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* Iron ore imports up 2.5 pct on month at 82.5 mln T
* Data indicate China Sept steel output remained firm
* Trade tensions simmer over record China steel exports
* China iron ore imports graphic: tmsnrt.rs/2dm8krs
By Maytaal Angel
LONDON, Oct 3 Chinese iron ore imports rose in September, according to Reuters data, as its steelmakers ramped up output in the face of global trade tensions about the country's steel exports.
Thomson Reuters Supply Chain and Commodity Forecasts data showed 82.5 million tonnes of iron ore, which is used in steelmaking, arrived at Chinese ports in September - up 2.5 percent on August and not far off July's near record levels.
The data, based on ship tracking and port figures, does not completely tally with official Chinese customs figures, but typically doesn't vary from them by more than 4 percent. China, which consumes some two-thirds of global sea-born iron ore, will release official trade figures for last month on Oct 8.
Julius Baer analyst Carsten Menke said China's iron ore imports could remain strong through the year but only because steel mills will substitute more domestic ore with cheaper, imported ore, not because of rising steel demand or prices.
"There's a lot of ore coming to China at the same time as steel demand slows down seasonally."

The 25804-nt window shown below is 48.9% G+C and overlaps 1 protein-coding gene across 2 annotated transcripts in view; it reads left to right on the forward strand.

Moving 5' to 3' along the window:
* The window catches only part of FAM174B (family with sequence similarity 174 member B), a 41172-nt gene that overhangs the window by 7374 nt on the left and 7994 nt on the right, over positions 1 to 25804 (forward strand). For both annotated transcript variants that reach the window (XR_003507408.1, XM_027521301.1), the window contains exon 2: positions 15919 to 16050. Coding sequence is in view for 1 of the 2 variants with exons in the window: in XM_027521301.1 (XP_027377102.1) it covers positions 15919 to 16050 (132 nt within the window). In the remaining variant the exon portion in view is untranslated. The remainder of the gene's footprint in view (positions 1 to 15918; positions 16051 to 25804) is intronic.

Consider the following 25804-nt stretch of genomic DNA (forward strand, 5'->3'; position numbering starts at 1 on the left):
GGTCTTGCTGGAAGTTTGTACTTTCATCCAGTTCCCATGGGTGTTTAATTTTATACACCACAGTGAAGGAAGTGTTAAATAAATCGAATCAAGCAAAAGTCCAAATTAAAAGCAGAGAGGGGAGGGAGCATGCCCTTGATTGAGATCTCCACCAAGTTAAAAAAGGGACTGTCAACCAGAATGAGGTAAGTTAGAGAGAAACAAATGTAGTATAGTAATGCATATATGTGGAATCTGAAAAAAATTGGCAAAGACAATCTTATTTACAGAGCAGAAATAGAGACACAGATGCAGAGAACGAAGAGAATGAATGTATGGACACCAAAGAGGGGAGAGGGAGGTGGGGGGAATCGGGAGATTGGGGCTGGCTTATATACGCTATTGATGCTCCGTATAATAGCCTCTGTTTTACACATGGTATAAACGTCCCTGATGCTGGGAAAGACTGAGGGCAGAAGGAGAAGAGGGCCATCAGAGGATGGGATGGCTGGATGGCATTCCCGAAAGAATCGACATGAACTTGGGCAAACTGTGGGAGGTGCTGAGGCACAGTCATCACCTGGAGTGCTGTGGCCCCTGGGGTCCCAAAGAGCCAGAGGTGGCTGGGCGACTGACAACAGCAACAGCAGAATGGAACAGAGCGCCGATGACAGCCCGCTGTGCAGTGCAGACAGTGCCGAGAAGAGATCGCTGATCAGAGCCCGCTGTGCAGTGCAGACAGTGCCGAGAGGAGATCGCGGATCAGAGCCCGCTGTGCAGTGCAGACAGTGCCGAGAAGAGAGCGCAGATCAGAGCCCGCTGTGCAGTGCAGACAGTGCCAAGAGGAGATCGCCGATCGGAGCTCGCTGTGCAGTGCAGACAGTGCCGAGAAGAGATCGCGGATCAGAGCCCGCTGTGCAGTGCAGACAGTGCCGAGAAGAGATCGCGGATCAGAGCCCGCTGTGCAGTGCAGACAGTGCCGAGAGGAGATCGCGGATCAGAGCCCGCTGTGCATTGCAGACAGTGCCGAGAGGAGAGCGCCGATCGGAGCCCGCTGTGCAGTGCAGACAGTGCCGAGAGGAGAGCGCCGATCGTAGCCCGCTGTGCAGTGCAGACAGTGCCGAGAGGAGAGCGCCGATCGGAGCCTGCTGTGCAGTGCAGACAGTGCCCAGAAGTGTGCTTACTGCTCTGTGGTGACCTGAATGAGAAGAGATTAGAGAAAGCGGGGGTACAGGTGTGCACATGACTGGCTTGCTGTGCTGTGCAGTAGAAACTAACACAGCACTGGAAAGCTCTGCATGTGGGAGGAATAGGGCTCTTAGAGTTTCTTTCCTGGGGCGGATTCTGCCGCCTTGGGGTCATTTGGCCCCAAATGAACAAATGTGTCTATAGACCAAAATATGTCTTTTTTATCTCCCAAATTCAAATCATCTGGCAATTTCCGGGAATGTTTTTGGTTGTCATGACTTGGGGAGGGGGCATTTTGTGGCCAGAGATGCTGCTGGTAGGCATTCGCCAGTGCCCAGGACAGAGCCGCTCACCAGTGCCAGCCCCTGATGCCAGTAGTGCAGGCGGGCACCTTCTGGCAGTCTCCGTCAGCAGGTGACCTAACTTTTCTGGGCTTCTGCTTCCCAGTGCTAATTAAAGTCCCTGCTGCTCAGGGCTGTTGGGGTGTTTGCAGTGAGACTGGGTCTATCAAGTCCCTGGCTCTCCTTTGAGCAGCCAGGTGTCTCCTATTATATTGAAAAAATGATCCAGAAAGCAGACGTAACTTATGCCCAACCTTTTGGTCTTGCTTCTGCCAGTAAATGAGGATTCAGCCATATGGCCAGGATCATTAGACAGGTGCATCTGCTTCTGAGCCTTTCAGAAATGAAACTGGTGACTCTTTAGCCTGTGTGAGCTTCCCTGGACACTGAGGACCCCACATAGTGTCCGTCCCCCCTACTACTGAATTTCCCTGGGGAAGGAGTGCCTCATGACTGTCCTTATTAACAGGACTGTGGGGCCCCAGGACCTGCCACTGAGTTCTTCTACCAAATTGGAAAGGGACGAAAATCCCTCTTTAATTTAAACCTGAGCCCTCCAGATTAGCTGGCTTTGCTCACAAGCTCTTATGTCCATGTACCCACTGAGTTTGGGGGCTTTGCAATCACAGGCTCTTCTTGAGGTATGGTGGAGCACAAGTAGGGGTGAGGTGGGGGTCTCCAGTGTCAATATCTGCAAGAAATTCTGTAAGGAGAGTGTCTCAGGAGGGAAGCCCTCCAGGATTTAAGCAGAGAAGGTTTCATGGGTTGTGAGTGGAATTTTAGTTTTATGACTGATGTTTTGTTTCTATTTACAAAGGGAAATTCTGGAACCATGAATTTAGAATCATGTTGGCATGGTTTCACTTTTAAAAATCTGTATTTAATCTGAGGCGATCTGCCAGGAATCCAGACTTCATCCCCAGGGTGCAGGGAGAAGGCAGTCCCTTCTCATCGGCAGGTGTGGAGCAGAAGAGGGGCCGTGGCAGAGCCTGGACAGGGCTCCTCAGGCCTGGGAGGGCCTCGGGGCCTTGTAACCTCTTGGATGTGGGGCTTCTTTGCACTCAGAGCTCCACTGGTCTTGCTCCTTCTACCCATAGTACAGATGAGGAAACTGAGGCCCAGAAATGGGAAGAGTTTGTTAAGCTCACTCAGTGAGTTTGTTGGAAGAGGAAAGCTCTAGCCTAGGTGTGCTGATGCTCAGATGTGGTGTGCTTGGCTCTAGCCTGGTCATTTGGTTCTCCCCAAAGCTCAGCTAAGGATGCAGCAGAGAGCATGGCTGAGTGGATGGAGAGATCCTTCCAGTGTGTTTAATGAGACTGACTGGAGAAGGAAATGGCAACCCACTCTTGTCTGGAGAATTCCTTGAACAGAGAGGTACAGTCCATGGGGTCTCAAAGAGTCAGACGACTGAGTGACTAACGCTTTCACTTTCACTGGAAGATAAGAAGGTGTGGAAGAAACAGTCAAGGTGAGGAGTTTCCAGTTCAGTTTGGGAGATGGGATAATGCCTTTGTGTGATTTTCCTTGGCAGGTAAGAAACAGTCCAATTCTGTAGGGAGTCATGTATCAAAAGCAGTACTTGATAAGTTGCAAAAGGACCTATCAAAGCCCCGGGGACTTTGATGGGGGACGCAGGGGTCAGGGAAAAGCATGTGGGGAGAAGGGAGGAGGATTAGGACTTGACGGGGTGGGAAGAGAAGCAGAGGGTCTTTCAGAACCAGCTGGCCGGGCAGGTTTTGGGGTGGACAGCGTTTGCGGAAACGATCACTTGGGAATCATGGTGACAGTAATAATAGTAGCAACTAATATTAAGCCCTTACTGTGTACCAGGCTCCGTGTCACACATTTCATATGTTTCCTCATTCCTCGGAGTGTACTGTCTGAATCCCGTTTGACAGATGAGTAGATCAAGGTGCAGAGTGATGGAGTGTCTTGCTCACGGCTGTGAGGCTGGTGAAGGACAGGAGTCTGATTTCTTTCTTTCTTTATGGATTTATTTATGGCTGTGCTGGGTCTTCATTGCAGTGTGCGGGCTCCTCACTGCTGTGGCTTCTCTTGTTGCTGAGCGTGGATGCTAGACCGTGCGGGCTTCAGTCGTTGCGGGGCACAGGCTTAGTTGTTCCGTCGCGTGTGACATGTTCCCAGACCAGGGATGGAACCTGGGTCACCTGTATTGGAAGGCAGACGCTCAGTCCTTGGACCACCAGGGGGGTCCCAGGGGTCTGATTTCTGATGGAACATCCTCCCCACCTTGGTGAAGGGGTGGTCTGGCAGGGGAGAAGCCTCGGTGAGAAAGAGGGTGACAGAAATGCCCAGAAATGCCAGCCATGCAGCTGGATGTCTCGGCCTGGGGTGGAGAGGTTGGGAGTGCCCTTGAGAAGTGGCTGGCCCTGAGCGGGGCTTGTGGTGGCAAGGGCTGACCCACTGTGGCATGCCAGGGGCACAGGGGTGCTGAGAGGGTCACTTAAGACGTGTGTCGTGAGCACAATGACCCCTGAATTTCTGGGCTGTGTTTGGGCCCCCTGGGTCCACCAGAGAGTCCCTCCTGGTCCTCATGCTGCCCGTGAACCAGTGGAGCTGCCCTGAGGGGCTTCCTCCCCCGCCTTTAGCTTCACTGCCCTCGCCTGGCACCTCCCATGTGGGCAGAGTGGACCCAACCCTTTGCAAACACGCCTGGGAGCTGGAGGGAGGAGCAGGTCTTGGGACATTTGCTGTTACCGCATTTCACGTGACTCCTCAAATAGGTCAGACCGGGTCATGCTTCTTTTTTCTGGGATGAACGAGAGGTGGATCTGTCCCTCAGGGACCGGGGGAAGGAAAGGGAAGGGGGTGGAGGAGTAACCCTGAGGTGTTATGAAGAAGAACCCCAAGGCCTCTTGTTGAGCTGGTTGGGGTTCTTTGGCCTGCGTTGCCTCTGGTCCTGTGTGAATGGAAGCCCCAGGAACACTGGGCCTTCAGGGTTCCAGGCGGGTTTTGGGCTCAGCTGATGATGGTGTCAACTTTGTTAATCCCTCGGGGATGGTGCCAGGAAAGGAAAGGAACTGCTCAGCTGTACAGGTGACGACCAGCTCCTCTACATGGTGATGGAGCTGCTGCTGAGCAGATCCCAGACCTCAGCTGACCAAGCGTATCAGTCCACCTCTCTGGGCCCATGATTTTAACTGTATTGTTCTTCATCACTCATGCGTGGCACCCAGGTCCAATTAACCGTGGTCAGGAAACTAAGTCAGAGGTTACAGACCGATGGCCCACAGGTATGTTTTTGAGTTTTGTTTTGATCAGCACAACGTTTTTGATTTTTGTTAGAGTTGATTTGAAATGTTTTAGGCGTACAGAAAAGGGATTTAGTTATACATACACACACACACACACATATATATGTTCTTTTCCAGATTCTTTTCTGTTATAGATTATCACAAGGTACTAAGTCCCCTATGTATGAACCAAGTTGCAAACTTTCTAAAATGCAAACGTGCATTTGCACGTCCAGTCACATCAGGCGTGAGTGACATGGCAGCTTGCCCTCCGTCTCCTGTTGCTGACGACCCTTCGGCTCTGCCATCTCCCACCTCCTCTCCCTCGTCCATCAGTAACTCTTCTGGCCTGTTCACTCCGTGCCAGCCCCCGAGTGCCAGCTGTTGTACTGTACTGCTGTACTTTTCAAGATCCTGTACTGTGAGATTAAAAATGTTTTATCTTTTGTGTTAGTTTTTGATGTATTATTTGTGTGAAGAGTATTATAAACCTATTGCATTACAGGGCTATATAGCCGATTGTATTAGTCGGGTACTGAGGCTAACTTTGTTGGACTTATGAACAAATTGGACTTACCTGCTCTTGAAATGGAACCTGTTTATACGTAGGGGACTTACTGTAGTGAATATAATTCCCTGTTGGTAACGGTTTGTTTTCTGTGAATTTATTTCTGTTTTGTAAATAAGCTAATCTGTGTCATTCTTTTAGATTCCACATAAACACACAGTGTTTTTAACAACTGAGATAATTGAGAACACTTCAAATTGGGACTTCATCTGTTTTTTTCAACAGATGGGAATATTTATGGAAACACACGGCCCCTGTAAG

China's 2016 steel exports remain on track to beat last year's record 112 million tonnes, despite coming under fire from global rivals, who have accused it of dumping cheap exports after a slowdown in demand at home.
Its steel output has fallen just 0.1 percent in the first eight months, according to World Steel Association figures, despite Beijing's pledge to cut excess steel capacity by 45 million tonnes this year.
In the first 10 days of September, steel output at China's big mills rose 4.6 percent from the preceding period and was the highest since June, helping explain the firm ore imports levels indicated in the Reuters data.
Also tempting mills to import more ore was a 6 percent decline in ore prices .IO62-CNI=SI last month, though going forward, the demand outlook should dim amid a winter construction lull and as the effects of this year's government stimulus fade.
(Editing by Pratima Desai and Alexander Smith)
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